I was casually scrolling through articles from Phycology Today and came past one that I couldn’t NOT read called: Why People Don’t Trust Couples With a Major Age Difference

With a title like that, how could I not read it?

Brandon and I talk a lot about building trust. And how to do it as quickly as possible so that you can move past the “getting to know you” phase and move into the “let’s talk about real shit” phase. Building trust takes intentionality and consistency but it starts with first impressions. I’ve always said that our age gap is an immediate trust deterrent in new friendships. It doesn’t make trust impossible – but  it does make it more difficult than it would be if you were with someone who looked like a more age appropriate fit. And as it turns out, the research says the same thing.

According to researchers from Oakland University, the reason “observers of age gap relationships find them to be less acceptable than age-matched relationships is due to the assumption that there is an aspect of exploitation in the relationship (e.g. sex for a certain lifestyle) rather than a care-based partnership.”

This makes perfect sense to me. If you see yourself through a stranger’s eyes, I’m sure it makes sense to you too. Something immediately feels off. Why are you not with someone your own age? Why isn’t he with someone his own age? How are you taking advantage of the situation? Who is getting played?

These are the initial questions that arise upon meeting you. And if I’m brutally honest with myself, I am certain I’d think the same thing.  But just because people don’t immediately understand, it doesn’t mean you have to give up all hope – you just need to be prepared.

We might be in age gaps, but we are no dummies. If you KNOW people will be skeptical beforehand, and can recognize where they are coming from, why not prep yourself to handle it head on? With grace and a little humor – I might add.

Check out these posts, for my 5 Ways to Be More Confident When Meeting New People and how to handle the dreaded question: Is She Your Daughter? for my go-to tricks on addressing the age gap and building trust from the start.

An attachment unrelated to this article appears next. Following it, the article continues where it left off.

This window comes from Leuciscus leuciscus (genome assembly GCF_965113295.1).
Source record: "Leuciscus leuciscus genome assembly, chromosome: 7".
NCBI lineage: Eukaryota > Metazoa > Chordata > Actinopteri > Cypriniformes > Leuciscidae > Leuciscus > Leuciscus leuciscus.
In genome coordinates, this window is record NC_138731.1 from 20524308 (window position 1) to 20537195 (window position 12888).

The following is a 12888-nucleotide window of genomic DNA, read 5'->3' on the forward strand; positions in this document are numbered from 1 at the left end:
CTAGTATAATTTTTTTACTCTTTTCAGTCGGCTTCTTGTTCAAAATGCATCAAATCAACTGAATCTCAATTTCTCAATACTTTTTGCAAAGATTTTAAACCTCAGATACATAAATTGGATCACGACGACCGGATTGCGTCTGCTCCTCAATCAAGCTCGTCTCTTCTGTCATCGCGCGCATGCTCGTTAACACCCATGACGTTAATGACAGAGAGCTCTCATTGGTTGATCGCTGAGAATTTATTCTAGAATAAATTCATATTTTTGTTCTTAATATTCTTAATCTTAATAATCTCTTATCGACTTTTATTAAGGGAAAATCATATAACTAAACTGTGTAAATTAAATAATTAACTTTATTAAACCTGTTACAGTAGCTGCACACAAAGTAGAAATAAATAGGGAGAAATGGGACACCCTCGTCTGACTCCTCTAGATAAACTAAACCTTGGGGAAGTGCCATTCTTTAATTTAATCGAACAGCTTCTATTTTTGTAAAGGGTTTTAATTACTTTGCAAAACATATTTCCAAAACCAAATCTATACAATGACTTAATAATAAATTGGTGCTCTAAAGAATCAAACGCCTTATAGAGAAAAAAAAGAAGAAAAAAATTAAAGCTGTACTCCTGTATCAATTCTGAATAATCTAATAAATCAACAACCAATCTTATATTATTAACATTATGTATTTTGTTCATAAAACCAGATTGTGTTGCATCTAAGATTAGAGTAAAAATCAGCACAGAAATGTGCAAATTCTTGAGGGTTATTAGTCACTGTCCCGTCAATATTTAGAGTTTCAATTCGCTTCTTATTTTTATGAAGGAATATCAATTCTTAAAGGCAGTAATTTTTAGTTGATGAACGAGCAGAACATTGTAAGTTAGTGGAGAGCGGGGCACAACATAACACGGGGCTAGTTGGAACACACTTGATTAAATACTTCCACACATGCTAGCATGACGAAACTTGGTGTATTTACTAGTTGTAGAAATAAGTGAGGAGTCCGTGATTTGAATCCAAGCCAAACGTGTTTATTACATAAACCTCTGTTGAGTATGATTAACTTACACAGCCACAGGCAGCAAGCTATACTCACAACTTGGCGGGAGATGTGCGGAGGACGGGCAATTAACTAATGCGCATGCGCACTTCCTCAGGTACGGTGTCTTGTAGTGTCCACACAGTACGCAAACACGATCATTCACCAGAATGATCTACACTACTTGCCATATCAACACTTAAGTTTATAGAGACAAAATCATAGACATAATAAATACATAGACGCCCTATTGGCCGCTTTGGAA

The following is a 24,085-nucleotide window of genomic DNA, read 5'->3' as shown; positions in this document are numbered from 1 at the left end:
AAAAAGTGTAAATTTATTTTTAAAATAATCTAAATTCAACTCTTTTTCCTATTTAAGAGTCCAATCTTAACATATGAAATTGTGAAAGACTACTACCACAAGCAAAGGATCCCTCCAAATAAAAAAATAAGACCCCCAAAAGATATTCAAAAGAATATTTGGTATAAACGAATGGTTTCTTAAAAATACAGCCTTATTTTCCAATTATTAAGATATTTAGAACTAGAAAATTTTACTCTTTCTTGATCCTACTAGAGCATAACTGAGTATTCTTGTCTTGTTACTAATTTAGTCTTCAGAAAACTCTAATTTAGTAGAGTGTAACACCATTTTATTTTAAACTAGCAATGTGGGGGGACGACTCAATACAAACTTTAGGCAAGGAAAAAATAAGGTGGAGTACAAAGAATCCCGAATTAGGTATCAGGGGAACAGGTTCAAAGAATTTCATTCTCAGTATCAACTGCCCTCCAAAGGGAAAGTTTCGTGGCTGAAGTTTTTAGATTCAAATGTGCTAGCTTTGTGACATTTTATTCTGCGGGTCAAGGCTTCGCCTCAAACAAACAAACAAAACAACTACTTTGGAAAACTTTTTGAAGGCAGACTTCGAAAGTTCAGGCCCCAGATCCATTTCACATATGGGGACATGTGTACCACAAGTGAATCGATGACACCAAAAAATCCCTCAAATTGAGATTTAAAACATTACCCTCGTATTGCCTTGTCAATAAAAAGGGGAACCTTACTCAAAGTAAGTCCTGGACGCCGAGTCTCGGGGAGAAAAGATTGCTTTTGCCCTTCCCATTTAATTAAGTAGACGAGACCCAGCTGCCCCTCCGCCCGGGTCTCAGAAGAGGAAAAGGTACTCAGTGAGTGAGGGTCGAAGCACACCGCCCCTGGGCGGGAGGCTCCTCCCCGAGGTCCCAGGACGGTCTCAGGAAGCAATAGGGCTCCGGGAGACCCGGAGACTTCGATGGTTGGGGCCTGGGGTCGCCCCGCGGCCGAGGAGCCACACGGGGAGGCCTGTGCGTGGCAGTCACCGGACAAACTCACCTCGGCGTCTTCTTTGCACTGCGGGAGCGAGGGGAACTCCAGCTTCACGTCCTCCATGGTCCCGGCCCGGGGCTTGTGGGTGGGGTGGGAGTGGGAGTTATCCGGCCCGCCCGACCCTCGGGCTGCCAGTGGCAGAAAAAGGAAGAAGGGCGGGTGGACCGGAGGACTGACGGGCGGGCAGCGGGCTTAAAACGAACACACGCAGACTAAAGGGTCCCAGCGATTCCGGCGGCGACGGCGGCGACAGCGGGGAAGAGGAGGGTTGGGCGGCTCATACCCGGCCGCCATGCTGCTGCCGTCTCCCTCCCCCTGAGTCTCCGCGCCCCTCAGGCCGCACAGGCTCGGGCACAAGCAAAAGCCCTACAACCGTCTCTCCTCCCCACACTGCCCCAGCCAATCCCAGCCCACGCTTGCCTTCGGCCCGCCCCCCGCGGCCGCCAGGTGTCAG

Next up: the researchers also found that an aversion to “age-discrepant relationships might be an outcome of self-serving moralization: Saying that large age-gaps are “wrong” might protect the interests of those who don’t benefit from such an arrangement (e.g., older women, in the case of older men preferring younger women).”

Well said.

If you’re in an age gap relationship, I’m certain you have had an experience or two where it was clear that someone blatantly was rude or judgmental because of the age gap. In one particular instance, I remember really wanting to impress a woman I had recently me who ended up not giving me the time of day. I was crushed afterwards because I thought it was me. I smartened up a bit and realized – people have their own issues and insecurities. Being a younger woman with an older man can certainly be threatening to a single woman in her 40’s or 50’s. But other’s insecurities about their age isn’t a reflection on you. Don’t take their issues on or be sad they don’t want to be your friend. Find other friends and don’t take the opinions of strangers on as the barometer of whether or not your age gap is acceptable.

The final finding in their study was particularly intriguing and really resonated with me. They found that younger people are far more critical of man-older age-gap relationships than older people. I have found this to be true in my own relationships, especially early on with my friends and when I meet people my age, even today.

I want to be clear here: my friends were very supportive on me initially. They never tried to break us up and completely let me do my thing to figure out if Brandon and I could work. They were beyond supportive but it was clear that they didn’t fully understand why I was making this choice. I was the only one dating someone significantly older and initially I didn’t feel comfortable letting him hang out with my friends. It either felt too formal or too casual. I wasn’t going to invite Brandon to college parties but I equally didn’t think getting dressed up for a steak dinner downtown with Brandon and my besties felt like a fit either. It took a year or two before we found our groove.

But my friends are a different story from meeting new people who are my age. And I have certainly found that they are more critical: there is certainly a barrier that comes from a lack of understand and a smidge of judgement. I remember being in a nightclub once with Brandon and this guy came up to us, in the middle of the dance floor and started cussing Brandon out. He was asking Brandon if my mom knew about our relationship and told him that he was a nasty person. This guy came out of nowhere! But had such a strong, visceral opinion about us. Now this is an extreme example but it highlights the findings of this research: younger people tend to be more critical and less open minded about the intentions behind our age gap.

I’ll leave you with this little closing thought:

“About 7 percent of heterosexual couples in the United States are defined as male-older age-gap relationships with men at least 10 years older than their partners (Census Bureau, 2013), meaning that many, many couples are potentially subjected to negative bias by strangers, friends, and outsiders simply because of the age discrepancy in their relationship.

The ways in which age-gap relationships differ from age-matched relationships are only beginning to be studied, but the assumption of an exchange-based relationship isn’t necessarily reflective of reality. As in many cases, the couple themselves understand their dynamic better than an outsider, but this research suggests that age-gap couples should be prepared to encounter negative bias, particularly from younger people.”

 

 

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